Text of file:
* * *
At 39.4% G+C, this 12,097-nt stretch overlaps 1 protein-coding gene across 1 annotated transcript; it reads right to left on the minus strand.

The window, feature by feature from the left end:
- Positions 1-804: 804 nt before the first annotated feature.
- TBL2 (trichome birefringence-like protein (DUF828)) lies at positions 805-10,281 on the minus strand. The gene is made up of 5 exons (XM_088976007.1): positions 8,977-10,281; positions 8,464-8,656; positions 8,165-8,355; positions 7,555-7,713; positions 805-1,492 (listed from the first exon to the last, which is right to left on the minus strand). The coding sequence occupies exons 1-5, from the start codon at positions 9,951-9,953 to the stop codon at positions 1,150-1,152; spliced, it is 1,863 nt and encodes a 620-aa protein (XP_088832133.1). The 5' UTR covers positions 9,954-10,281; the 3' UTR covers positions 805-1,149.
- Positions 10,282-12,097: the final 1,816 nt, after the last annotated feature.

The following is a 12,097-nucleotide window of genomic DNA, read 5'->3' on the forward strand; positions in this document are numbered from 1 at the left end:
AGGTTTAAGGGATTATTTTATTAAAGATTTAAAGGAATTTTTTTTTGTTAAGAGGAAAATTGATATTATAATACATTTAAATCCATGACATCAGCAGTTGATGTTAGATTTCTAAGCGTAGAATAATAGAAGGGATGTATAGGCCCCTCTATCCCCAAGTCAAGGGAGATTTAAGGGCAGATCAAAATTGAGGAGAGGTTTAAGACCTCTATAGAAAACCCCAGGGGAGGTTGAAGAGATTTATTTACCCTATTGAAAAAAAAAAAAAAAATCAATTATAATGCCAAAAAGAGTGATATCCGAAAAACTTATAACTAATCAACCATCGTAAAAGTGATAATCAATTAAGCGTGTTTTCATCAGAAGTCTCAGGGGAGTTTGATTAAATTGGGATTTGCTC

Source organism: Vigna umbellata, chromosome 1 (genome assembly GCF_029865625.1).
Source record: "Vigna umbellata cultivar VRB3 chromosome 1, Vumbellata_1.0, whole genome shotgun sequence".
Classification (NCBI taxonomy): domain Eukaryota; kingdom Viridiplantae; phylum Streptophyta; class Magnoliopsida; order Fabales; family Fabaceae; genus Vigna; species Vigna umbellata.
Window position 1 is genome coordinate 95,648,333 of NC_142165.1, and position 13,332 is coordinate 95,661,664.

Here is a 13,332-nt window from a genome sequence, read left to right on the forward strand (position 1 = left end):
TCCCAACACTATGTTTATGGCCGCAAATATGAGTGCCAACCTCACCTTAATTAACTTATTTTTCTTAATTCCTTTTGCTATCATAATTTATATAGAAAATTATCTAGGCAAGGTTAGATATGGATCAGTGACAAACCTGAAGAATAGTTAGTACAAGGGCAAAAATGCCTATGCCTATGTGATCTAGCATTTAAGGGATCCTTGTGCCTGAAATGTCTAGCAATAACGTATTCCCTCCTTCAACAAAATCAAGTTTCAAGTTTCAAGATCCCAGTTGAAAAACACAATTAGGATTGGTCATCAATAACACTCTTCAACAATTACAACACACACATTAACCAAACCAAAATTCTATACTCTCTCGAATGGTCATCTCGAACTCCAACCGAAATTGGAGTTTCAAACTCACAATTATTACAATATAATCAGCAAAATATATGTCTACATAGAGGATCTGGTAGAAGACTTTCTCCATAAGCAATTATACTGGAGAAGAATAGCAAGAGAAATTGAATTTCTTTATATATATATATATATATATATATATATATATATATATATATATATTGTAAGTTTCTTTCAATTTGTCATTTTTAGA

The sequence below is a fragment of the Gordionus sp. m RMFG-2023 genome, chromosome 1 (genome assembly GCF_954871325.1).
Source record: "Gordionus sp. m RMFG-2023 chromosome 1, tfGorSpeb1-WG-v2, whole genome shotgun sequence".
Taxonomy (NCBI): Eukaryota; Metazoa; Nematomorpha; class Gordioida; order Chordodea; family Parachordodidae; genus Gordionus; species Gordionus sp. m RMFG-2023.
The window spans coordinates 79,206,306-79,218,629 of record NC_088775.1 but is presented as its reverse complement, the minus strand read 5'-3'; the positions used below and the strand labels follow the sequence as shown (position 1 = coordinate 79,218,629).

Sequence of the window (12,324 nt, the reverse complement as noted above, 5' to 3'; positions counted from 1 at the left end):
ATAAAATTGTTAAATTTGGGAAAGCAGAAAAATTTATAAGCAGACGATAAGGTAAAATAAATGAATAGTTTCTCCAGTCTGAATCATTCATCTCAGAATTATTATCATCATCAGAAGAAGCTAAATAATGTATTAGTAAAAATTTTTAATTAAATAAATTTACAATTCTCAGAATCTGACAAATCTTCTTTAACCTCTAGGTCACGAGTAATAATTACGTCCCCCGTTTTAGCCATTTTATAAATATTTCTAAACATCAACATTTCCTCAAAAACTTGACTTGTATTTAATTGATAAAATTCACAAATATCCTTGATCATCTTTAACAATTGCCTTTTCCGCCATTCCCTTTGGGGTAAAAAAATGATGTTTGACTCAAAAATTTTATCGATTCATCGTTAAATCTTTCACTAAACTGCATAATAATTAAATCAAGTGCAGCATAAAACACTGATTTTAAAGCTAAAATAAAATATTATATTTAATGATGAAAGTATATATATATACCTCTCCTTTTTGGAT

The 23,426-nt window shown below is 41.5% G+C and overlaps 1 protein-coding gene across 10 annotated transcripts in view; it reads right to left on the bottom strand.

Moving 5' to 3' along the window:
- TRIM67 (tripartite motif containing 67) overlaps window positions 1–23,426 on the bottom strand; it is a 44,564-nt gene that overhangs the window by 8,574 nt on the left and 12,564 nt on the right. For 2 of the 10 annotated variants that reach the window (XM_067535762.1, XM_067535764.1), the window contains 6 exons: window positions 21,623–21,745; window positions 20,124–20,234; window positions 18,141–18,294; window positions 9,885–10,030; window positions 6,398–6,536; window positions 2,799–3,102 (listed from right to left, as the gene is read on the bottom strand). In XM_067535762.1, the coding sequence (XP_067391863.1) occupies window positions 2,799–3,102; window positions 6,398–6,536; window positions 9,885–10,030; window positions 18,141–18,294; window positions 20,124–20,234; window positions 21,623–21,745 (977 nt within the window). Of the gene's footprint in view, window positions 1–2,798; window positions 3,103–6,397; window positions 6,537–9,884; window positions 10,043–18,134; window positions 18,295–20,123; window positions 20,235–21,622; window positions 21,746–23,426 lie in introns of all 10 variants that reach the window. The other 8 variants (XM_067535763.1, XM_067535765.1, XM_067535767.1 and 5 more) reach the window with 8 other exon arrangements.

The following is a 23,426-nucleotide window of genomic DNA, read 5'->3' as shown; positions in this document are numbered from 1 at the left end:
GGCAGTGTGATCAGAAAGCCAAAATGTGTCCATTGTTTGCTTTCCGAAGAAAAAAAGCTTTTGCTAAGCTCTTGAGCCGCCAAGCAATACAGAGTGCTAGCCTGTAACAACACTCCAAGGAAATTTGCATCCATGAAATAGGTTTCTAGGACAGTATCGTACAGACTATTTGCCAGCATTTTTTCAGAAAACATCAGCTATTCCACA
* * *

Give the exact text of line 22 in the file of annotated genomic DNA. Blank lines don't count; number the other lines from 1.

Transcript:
- TRIM67 (tripartite motif containing 67) overlaps window positions 1–23,426 on the bottom strand; it is a 44,564-nt gene that overhangs the window by 8,574 nt on the left and 12,564 nt on the right. For 2 of the 10 annotated variants that reach the window (XM_067535762.1, XM_067535764.1), the window contains 6 exons: window positions 21,623–21,745; window positions 20,124–20,234; window positions 18,141–18,294; window positions 9,885–10,030; window positions 6,398–6,536; window positions 2,799–3,102 (listed from right to left, as the gene is read on the bottom strand). In XM_067535762.1, the coding sequence (XP_067391863.1) occupies window positions 2,799–3,102; window positions 6,398–6,536; window positions 9,885–10,030; window positions 18,141–18,294; window positions 20,124–20,234; window positions 21,623–21,745 (977 nt within the window). Of the gene's footprint in view, window positions 1–2,798; window positions 3,103–6,397; window positions 6,537–9,884; window positions 10,043–18,134; window positions 18,295–20,123; window positions 20,235–21,622; window positions 21,746–23,426 lie in introns of all 10 variants that reach the window. The other 8 variants (XM_067535763.1, XM_067535765.1, XM_067535767.1 and 5 more) reach the window with 8 other exon arrangements.